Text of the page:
It’s back to the WABAC machine in today’s strip. No, I’m not talking about the flashback to “five years ago…”, I’m talking about Bull’s funeral, which has itself moved two-and-a-half years backward in time in order to accommodate a five years ago flashback featuring players Bull last coached in the spring of 2012. Well, at least we are getting something that is actually about Bull in this one… that’s so damning with faint praise that it could keep an ocean at bay. (“Billy was a special blogger”, they said at his funeral.)
Also, I tagged both Keisha and Linda in this, because I’m not sure which one of them is standing next to Summer in panel 3.
Today’s strip was not available for preview. If this week’s trend holds true, we’ll be seeing another Les-Lisa milestone. The most likely possibilities:
– Les’ European adventure from 1995 – Where he chased Lisa across Europe to propose to her after Susan sabotaged his original audiocassette proposal.
– The post office bombing that injured Lisa in August 1996 – You can read the whole thing right here on SOSF.
– The Halloween 1996 wedding – With Funky Winkerbean as Spider-Man in the DC-Marvel crossover no one asked for!
– The strip that launched TB’s opus – You know the one…
In case my guesses are totally off, and so no one visiting SOSF today leaves empty-handed, here is Lisa’s very first appearance in Funky Winkerbean:
And as an added bonus, I regret to inform you that you will be able to own your very own hard copy of the strip above (and many others) come October with the release of Prelude: Lisa’s Story Begins, available for pre-order NOW on Amazon!
Our old friend the park bench returns from a long absence in today’s strip. A pity that these two are disturbing its peace. Or were disturbing its peace, rather, as Les and Durwood are STILL flipping through old photographs.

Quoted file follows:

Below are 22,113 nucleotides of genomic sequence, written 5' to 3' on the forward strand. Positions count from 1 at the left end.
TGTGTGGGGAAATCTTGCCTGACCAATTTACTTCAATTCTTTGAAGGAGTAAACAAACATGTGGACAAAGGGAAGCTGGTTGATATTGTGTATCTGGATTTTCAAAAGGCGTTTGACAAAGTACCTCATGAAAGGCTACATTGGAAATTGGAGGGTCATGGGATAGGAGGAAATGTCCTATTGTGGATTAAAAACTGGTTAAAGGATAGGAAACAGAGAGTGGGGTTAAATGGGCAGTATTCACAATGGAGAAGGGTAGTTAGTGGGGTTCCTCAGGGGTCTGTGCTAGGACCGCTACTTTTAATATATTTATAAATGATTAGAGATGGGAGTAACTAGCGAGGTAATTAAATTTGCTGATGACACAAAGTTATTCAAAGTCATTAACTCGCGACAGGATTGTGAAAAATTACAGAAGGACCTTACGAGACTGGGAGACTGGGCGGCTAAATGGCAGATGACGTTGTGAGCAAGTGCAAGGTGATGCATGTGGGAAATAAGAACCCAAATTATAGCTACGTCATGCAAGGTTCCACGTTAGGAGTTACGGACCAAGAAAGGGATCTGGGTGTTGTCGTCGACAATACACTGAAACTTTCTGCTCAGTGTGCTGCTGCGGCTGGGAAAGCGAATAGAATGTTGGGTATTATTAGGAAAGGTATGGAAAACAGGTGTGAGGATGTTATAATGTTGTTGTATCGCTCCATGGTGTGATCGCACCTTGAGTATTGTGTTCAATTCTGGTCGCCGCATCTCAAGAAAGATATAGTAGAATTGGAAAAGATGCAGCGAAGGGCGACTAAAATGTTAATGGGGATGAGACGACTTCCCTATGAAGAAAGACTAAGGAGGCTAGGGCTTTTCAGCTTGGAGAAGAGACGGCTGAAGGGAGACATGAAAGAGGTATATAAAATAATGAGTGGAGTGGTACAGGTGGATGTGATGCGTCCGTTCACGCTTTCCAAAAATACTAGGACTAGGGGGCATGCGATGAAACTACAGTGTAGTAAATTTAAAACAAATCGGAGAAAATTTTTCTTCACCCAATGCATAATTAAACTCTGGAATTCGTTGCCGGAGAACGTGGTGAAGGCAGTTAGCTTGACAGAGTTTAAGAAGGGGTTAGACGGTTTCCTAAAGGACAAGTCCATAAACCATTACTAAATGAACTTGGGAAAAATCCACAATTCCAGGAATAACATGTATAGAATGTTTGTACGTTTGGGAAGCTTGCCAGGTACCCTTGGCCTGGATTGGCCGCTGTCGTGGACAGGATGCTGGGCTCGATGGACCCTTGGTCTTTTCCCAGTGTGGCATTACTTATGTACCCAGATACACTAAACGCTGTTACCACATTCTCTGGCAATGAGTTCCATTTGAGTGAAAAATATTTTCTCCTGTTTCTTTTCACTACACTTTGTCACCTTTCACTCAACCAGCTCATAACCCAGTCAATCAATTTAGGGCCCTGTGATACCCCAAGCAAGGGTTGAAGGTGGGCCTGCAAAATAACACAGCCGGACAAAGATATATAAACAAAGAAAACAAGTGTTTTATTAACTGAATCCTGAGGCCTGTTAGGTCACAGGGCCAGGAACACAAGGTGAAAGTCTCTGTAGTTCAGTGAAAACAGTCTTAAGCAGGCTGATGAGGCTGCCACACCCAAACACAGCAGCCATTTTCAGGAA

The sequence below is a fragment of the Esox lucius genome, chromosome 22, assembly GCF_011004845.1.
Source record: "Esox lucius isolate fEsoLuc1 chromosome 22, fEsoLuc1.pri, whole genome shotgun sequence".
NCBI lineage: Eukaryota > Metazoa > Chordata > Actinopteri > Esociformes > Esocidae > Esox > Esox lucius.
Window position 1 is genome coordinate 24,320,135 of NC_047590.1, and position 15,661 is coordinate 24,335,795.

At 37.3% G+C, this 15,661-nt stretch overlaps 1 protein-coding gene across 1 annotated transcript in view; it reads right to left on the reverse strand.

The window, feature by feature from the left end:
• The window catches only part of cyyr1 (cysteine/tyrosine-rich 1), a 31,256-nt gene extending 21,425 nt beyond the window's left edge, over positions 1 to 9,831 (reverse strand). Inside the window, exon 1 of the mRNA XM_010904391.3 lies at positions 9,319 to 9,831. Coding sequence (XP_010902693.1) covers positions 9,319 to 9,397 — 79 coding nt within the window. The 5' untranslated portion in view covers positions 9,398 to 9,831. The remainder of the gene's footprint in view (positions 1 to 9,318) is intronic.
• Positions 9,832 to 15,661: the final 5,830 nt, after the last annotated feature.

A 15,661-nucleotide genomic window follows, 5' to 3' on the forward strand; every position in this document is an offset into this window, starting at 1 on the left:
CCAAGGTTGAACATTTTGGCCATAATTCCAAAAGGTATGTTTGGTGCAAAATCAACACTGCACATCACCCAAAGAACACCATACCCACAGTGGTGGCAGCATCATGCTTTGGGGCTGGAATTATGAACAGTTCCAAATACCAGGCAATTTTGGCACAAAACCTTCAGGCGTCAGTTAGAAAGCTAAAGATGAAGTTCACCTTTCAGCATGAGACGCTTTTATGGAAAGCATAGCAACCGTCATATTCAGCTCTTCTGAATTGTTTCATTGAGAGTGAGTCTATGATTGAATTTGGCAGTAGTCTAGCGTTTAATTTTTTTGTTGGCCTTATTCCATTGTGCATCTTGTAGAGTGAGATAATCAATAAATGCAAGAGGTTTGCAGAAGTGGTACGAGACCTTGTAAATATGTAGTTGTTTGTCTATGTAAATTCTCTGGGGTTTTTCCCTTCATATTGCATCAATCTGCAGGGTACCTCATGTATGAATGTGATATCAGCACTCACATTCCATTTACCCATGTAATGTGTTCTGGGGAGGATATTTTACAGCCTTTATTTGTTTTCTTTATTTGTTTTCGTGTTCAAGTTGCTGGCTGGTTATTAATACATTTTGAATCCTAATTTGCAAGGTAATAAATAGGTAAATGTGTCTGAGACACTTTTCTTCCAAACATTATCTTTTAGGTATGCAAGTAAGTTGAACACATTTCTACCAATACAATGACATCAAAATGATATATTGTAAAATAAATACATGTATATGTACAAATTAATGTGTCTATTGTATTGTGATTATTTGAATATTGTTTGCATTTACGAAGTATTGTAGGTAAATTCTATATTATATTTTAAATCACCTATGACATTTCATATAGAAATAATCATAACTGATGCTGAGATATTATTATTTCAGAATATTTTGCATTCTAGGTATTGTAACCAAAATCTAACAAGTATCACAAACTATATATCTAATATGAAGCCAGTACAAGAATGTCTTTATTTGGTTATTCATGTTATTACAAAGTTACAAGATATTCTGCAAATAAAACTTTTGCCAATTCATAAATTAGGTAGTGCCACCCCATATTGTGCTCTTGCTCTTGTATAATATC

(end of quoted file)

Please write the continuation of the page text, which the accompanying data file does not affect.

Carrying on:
You could probably argue that they are flipping through new photographs staged to look like old photographs, as TB redraws all of these flashback panels, but then you’d be debating the semantics of Funky Winkerbean, which (speaking from experience) won’t get you invited to many parties.
Anyways, today’s flashback panels pretty accurately replicate the original strip from August 1993 (The Westview High School class of 1992 1988 had a 5 year reunion? Weird.)
TB has, of course, recapped Les punching out Bull at the five year reunion before, though not with these same panels. It was part of Les’ reminiscence of his time with then-fiancé Lisa after she was injured in the 1996 Westview post office bombing. This was less than three years after the famous punch, by the way. Again, it was a fairly faithful reproduction of the original strip except that Lisa gets a snarkier 3rd panel line in the flashback.
Oh, and if you are wondering what awful thing Bull said about Lisa to deserve being punched… Uh, I’m not sure, honestly. At the most, he was being patronizing to Les while making a mildly unwelcome but factual statement about Lisa. Anyways, Bull was remarkably cool about the whole thing, in an early example of the common Act II trope where Les’ haplessness was played to make others look bad instead of for humor.
More photo album corners and sepia in today’s strip, as Les and Durwood continue to show off their unparalleled procrastination abilities.
So, in a game we are surely going to play all week, did this actually happen this way in Act I? More or less, yes.
The strip from TB’s 2001 rehashing of Lisa’s teen pregnancy is pretty much the same as well, only name-checking Lamaze this time. And let us all be glad that TB is, thus far, not revisiting Lisa the way he did during that 2001 rehash, where he re-drew at least two panels of nearly every single one of strips from the original 1986 story arcs.
While I can’t say this for Act II, I kind of enjoy diving back into the Act I strips, mostly because Les is an idiot and the strip regards him as such. That attitude, sadly, died loooooooong before Lisa did, early in Act II.